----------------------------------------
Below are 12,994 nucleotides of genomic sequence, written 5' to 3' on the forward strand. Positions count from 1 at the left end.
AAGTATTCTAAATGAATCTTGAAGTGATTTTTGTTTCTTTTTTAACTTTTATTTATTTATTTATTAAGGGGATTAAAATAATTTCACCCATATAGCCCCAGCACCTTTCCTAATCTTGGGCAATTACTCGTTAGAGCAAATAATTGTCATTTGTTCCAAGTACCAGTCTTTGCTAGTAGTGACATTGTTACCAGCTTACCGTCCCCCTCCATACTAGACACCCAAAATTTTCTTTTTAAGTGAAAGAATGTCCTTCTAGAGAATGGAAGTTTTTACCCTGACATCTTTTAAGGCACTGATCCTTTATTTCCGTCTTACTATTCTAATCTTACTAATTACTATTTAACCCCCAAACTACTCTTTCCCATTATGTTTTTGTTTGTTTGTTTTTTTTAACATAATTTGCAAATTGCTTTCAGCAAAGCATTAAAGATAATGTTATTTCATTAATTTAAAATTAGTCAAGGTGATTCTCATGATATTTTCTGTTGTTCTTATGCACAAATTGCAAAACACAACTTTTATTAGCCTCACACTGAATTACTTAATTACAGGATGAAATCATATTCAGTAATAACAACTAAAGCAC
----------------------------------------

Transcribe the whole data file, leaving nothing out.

Below are 12,994 nucleotides of genomic sequence, written 5' to 3' on the forward strand. Positions count from 1 at the left end.
AAGTATTCTAAATGAATCTTGAAGTGATTTTTGTTTCTTTTTTAACTTTTATTTATTTATTTATTAAGGGGATTAAAATAATTTCACCCATATAGCCCCAGCACCTTTCCTAATCTTGGGCAATTACTCGTTAGAGCAAATAATTGTCATTTGTTCCAAGTACCAGTCTTTGCTAGTAGTGACATTGTTACCAGCTTACCGTCCCCCTCCATACTAGACACCCAAAATTTTCTTTTTAAGTGAAAGAATGTCCTTCTAGAGAATGGAAGTTTTTACCCTGACATCTTTTAAGGCACTGATCCTTTATTTCCGTCTTACTATTCTAATCTTACTAATTACTATTTAACCCCCAAACTACTCTTTCCCATTATGTTTTTGTTTGTTTGTTTTTTTTAACATAATTTGCAAATTGCTTTCAGCAAAGCATTAAAGATAATGTTATTTCATTAATTTAAAATTAGTCAAGGTGATTCTCATGATATTTTCTGTTGTTCTTATGCACAAATTGCAAAACACAACTTTTATTAGCCTCACACTGAATTACTTAATTACAGGATGAAATCATATTCAGTAATAACAACTAAAGCAC